This year’s trip had more than its fair share of medical ailments. We owe a big thank you to John Burton who made himself available at all hours for telephone advice. We would also like to thank Nick Howlett for his help in getting the medical kit together. In order of appearance, the complaints were as follows:
Insect bites mainly on the feet and ankles to which one person reacted badly. This resulted in blisters which swelled and burst and led to possible infected bites. Treatment, keeping bites clean, antihistamines and thicker socks.
Colds were passed around and led to a severe chest infection in one caver and a couple of the Vietnamese. The team member then damaged a rib cartilage with extreme coughing fits. This was very painful. Treatment rest and painkillers as required. He was out of action for several days.
A sore foot, thought to be a sprain, but potentially gout. Treated with Voltarol and paracetamol. Painful for several days.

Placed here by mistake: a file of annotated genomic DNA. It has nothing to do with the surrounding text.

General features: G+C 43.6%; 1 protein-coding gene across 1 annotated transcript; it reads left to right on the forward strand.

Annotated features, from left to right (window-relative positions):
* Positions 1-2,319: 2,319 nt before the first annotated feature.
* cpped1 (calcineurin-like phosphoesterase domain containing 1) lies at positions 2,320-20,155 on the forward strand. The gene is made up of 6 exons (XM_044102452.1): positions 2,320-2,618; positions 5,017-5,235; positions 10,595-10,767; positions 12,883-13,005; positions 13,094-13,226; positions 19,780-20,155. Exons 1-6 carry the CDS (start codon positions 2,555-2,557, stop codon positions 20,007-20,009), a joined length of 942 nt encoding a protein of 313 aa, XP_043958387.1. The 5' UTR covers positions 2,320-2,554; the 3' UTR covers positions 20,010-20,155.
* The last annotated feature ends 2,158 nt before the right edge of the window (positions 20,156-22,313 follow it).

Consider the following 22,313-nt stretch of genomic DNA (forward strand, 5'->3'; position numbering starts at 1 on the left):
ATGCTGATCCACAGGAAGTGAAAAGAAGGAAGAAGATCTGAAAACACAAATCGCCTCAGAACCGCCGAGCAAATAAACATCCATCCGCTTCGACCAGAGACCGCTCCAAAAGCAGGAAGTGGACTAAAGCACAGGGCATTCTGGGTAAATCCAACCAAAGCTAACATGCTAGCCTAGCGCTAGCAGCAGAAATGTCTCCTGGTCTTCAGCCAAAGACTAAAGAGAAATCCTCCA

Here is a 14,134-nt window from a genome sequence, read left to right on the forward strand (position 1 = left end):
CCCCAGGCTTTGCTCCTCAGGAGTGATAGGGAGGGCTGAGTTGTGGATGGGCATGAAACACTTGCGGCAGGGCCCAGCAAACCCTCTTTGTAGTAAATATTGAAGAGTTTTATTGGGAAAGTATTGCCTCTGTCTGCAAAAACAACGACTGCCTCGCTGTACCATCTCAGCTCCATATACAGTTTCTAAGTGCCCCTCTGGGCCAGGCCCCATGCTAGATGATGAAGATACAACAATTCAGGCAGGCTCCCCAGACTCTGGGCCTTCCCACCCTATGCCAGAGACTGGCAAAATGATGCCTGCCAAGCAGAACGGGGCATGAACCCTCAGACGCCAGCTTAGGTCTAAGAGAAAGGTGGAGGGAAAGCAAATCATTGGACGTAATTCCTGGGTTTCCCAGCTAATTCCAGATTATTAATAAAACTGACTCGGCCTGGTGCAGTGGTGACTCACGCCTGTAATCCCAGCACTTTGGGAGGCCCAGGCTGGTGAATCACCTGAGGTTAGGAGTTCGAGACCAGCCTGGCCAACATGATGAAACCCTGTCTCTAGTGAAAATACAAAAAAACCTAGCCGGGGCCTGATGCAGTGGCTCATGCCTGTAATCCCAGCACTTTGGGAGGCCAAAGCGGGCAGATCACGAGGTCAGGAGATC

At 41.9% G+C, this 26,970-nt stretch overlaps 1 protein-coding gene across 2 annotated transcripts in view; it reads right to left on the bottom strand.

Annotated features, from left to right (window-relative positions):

One caver reacted badly to mosquito bites, resulting in a swollen face and also swollen hand. Treated with antihistamines.
One caver had a chipped Ulna after a fall with some muscle damage. X-rays from Dong Hoi hospital were sent back to England to John Burton for examination and advice. Treated with Co-Codamol and Voltarol Still recovering from muscle damage.
One caver developed an extremely swollen red leg, from groin to knee. Cause unknown. There was evidence of infection. Treated with Flucloxacillin and Erythromycin, which resolved the problem in a few days.
Some mild cases of diarrhoea lasting a day or so were resolved without treatment. Several cavers in the Xuong Valley developed more serious diarrhoea and vomiting. The water supply in this area is very dubious, and possibly the storage of fresh meat was not at its best. Further trips will need to look more closely at improved hygiene measures to avoid a repeat performance.